Preferably, the control circuit is operable to produce the driver control signals using the first PWM mode when the acceleration torque has a substantially non-zero magnitude, and to produce the driver control signals using the second PWM mode when the acceleration torque has a substantially zero magnitude.

In this regard, the control circuit preferably includes a chop-chop PWM control circuit operable to produce a chop-chop PWM command signal in response to a speed command signal, which is indicative of a desired rotational speed for the polyphase motor, and a sensed speed signal indicative of a rotational speed of the polyphase motor. The chop-chop PWM command signal is preferably at a substantially steady state level when the polyphase motor produces a substantially zero acceleration torque. The chop-chop PWM command signal is preferably at pulse width modulated levels when the polyphase motor produces a substantially non-zero acceleration torque.

The control circuit preferably further includes: a commutation circuit operable to produce commutation signals based on the rotational position of the polyphase motor and indicative of which windings of the polyphase motor should be energized; and a mode selection circuit operable to modify the commutation signals based on the chop-chop PWM command signal only when the chop-chop PWM command signal is at pulse width modulated levels.

The mode selection circuit may include a first plurality of logic gates, each logic gate receiving at least a respective one of the commutation signals and the chop-chop PWM command signal as input. Respective outputs from the first plurality of logic gates are used as, or to derive, the driver control signals. Preferably, the first plurality of logic gates are operable to pass the commutation signals substantially unchanged when the chop-chop PWM command signal is at the substantially steady state value.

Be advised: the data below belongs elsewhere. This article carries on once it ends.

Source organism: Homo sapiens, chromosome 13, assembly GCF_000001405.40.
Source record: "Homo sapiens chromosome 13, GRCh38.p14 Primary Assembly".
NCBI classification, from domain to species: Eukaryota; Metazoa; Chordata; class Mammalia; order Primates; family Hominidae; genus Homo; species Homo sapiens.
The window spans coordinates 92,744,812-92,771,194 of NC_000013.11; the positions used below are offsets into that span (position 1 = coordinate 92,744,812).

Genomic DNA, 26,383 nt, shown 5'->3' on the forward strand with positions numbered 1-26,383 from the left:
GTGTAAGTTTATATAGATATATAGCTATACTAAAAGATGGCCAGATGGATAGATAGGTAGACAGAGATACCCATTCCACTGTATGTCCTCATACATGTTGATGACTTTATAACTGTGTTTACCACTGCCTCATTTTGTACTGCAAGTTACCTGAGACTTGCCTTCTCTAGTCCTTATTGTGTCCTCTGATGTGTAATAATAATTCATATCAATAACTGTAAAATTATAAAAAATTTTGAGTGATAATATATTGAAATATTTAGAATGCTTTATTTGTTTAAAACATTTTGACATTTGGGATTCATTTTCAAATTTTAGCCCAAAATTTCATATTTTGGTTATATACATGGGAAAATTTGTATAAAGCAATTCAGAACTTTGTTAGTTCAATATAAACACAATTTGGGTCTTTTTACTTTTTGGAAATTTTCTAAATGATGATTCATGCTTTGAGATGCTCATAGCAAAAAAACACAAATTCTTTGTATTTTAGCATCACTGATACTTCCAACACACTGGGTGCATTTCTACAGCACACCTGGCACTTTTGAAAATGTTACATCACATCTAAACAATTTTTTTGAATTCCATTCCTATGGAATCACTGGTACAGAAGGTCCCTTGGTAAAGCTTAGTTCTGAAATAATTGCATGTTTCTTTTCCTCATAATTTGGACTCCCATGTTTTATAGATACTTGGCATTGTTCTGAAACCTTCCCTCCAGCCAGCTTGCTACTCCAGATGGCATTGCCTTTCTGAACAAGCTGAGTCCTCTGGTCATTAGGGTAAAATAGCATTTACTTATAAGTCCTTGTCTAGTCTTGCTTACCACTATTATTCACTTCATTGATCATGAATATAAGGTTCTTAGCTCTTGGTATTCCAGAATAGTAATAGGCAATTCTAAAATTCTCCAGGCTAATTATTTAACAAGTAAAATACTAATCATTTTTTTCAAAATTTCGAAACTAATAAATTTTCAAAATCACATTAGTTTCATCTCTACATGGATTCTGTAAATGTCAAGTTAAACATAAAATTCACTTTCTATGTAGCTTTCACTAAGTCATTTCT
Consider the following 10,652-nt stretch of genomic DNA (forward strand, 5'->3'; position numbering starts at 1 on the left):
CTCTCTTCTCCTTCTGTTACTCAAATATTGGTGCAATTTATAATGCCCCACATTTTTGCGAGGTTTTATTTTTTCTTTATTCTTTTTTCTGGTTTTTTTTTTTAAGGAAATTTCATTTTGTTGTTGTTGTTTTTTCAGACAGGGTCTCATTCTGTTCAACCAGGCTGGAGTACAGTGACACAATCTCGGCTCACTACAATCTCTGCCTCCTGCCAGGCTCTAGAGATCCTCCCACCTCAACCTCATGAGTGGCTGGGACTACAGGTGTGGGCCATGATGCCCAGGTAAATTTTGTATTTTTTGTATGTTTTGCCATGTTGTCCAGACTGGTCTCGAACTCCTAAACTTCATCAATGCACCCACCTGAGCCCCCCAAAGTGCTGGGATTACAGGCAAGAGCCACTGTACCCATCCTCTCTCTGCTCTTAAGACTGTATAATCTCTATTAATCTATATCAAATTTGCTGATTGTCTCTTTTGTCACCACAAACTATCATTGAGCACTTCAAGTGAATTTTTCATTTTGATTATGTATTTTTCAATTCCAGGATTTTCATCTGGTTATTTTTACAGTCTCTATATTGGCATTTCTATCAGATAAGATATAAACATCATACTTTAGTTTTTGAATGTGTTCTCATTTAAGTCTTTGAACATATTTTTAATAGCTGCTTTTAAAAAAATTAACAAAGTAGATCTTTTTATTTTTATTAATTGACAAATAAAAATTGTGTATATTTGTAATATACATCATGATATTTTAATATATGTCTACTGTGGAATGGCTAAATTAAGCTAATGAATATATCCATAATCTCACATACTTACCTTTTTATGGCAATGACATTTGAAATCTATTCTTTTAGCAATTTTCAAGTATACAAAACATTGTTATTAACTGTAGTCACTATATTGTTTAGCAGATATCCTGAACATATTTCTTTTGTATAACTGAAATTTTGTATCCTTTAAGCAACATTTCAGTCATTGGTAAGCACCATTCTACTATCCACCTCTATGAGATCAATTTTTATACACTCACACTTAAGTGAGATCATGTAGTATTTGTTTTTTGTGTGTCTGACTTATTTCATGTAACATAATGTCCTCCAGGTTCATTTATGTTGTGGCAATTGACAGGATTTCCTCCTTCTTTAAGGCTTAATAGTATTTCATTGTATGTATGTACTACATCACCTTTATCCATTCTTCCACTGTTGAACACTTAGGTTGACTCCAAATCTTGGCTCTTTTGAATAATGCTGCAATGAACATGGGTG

The control circuit may further include a chop-coast PWM control circuit operable to produce a chop-coast PWM command signal in response to the speed command signal and the sensed speed signal. The chop-coast PWM command signal is preferably at a substantially steady state level when the polyphase motor produces a substantially non-zero acceleration torque. The chop-coast PWM command signal is preferably at pulse width modulated levels when the polyphase motor produces a substantially zero acceleration torque. The speed command signal input to the chop-coast PWM control circuit may be increased in magnitude as compared to the speed command signal input to the chop-chop PWM control circuit such that the output of the chop-chop PWM control circuit saturates to the substantially steady state level when the polyphase motor produces a substantially zero acceleration torque. Alternatively, the sensed speed signal input to the chop-chop PWM control circuit may be decreased in magnitude as compared to the sensed speed signal input to the chop-coast PWM control circuit such that the output of the chop-chop PWM control circuit saturates to the substantially steady state level when the polyphase motor produces a substantially zero acceleration torque.

Preferably, the mode selection circuit is operable to modify at least some of the respective outputs of the first plurality of logic gates based on the chop-coast PWM command signal only when the chop-coast PWM command signal is at pulse width modulated levels.

The mode selection circuit may further include a second plurality of logic gates, each logic gate receiving at least a respective one of the at least some of the respective outputs of the first plurality of logic gates and the chop-coast PWM command signal as input. Respective outputs from the second plurality of logic gates are used as, or to derive, at least some of the driver control signals. Preferably, the second plurality of logic gates are operable to pass the at least some of the respective outputs of the first plurality of logic gates substantially unchanged when the chop-coast PWM command signal is at the substantially steady state value.